Thursday, July 25, 2013

July 25 - Maxfield Parrish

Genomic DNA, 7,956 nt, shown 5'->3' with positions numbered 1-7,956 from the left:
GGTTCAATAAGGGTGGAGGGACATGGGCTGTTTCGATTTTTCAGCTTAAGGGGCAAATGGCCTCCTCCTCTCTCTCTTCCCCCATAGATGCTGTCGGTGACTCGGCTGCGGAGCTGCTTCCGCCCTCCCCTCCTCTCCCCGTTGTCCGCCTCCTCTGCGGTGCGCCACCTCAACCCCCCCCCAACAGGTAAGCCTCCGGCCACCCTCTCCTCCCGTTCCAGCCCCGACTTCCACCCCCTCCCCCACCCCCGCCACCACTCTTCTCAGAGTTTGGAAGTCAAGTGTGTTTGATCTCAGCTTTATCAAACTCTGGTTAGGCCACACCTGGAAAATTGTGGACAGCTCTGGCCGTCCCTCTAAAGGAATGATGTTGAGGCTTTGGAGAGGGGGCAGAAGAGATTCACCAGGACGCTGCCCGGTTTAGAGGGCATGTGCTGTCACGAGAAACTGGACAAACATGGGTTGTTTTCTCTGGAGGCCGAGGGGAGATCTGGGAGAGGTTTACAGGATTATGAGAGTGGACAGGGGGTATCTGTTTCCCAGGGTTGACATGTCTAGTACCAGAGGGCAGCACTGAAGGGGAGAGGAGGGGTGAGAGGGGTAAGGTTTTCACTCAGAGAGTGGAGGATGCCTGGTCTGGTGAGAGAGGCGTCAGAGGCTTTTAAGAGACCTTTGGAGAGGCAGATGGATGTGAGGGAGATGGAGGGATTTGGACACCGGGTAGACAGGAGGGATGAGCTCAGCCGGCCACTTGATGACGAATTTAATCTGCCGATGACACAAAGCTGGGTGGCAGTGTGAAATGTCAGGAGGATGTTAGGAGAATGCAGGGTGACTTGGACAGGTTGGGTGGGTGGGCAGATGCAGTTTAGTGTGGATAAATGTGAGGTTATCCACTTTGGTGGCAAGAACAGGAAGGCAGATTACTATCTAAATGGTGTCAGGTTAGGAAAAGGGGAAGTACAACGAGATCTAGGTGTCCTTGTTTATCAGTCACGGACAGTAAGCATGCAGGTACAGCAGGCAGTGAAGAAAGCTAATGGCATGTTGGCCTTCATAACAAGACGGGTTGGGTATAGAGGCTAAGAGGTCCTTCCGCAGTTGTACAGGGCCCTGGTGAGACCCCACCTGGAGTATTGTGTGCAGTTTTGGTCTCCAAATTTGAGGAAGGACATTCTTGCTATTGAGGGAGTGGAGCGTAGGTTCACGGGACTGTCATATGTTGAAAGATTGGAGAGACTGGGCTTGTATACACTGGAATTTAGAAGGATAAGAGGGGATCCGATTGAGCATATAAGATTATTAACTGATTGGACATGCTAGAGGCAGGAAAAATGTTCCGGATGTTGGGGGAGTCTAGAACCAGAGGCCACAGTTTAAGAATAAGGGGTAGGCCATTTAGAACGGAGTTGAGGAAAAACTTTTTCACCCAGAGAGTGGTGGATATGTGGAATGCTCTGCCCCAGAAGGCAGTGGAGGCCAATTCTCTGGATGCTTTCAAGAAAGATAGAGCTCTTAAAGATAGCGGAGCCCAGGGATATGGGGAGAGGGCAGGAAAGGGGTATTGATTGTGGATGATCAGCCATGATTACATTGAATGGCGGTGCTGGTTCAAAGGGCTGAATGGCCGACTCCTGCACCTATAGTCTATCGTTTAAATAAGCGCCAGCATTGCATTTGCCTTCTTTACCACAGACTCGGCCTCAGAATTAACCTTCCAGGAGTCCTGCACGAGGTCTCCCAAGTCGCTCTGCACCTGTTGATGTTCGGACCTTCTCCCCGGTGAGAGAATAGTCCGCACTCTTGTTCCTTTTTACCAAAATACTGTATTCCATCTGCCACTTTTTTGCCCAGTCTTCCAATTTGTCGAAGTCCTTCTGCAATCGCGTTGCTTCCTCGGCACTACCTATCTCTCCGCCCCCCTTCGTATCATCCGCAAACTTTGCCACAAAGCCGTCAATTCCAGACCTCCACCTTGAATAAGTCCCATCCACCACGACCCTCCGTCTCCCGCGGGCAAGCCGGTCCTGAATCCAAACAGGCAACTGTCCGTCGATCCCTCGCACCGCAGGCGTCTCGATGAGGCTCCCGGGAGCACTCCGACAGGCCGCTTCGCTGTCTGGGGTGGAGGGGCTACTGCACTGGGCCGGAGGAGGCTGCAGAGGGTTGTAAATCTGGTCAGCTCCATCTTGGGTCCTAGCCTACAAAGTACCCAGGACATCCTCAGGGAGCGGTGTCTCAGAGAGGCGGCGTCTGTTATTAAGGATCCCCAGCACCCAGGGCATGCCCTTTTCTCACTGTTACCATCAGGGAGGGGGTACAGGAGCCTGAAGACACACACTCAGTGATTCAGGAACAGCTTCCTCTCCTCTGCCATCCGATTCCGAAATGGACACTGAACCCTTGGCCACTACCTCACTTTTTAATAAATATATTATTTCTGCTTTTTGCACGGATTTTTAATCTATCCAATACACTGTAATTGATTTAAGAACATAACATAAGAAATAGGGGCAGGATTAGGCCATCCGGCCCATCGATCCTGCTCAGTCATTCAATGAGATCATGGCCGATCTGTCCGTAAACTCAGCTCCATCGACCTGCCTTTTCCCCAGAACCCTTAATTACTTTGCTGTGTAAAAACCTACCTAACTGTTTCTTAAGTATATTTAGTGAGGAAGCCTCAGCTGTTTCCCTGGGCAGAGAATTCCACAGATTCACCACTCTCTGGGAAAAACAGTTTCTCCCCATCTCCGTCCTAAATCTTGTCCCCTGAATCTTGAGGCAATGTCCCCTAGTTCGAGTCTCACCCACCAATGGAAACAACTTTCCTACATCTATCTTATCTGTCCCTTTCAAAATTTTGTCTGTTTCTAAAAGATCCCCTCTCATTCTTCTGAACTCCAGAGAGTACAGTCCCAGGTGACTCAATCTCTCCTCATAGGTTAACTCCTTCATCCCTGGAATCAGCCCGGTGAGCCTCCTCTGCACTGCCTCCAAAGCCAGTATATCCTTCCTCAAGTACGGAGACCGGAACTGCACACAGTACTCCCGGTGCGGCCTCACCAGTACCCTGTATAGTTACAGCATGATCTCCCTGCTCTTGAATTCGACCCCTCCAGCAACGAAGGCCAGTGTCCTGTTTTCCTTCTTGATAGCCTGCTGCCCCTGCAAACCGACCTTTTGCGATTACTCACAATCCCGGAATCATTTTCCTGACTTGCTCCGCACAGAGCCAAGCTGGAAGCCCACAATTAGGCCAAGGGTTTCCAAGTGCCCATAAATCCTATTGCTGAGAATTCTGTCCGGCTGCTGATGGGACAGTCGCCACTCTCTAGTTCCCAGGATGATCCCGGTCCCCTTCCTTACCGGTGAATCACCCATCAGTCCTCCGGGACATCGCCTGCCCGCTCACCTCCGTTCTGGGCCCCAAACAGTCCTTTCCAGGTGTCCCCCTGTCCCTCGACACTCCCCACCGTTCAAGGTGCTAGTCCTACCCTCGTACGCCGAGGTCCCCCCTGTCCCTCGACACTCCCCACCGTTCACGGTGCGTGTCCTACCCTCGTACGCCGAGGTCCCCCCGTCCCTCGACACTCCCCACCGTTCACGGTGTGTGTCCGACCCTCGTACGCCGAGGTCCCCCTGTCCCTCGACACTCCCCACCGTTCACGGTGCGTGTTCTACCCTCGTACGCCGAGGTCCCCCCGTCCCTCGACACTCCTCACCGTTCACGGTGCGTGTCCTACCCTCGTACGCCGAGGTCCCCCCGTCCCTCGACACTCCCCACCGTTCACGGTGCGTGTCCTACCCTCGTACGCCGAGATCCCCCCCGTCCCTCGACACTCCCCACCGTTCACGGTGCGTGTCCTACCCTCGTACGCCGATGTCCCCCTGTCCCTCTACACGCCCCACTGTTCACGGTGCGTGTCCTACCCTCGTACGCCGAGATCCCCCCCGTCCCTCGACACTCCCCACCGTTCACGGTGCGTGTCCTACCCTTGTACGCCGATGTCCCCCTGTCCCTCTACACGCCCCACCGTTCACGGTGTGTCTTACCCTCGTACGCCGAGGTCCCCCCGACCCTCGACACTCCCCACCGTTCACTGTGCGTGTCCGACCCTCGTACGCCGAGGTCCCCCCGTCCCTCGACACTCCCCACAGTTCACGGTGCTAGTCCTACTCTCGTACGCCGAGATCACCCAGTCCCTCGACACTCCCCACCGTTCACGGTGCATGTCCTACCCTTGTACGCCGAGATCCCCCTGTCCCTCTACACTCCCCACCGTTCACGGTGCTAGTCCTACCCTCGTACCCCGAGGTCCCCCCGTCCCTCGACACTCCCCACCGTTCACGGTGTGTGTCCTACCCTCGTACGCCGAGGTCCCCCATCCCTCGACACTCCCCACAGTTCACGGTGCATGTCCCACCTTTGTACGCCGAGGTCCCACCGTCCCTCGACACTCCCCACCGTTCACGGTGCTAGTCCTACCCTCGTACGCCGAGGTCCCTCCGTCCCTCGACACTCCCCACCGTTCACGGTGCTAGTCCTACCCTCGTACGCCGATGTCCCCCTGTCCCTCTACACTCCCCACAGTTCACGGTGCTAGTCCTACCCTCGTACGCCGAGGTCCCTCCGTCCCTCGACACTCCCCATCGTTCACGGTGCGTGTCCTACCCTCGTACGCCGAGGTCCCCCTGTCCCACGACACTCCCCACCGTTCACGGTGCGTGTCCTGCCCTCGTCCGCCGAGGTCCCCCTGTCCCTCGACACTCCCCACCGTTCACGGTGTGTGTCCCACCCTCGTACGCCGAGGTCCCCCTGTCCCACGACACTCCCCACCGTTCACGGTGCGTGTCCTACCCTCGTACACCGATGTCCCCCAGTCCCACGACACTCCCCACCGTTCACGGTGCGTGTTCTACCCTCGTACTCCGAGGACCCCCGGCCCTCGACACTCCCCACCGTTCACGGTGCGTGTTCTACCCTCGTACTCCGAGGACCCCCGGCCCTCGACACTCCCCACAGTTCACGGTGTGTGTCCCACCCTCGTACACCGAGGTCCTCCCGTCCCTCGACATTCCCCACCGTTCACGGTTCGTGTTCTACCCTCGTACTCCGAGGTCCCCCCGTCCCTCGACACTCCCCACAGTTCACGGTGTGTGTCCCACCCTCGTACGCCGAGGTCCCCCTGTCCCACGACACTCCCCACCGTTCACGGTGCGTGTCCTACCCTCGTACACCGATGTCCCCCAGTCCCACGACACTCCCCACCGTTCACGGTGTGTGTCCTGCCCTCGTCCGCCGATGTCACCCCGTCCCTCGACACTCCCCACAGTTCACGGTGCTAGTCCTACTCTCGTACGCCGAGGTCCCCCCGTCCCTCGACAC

Painter and Illustrator Maxfield Parrish was born on July 25, 1870, in Philadelphia. He became the highest-paid commercial artist and muralist in America by the 1920s. After settling in New Hampshire, he illustrated numerous children’s books and collections, including L. Frank Baum's popular Mother Goose in Prose (1897), Eugene Field's Poems of Childhood (1904) and other notable books of the era, now prized by collectors. Through the 1920s he produced illustrations for major advertisers and for Collier’s and Scribner’s magazines. He also profited from his popular posters and mass-market color prints, including “The Garden of Allah” (1919) and “Dawn” (1920). Parrish’s works are instantly recognizable for their androgynous nudes placed in fantastical settings and for dazzlingly luminous colors, which he achieved partly through a technique involving coats of paint layered with varnish. His signature use of cobalt blue is now known as “Parrish blue.” Pictured: the painting “Daybreak” (1922) is the most-reproduced art print of the 20th century.

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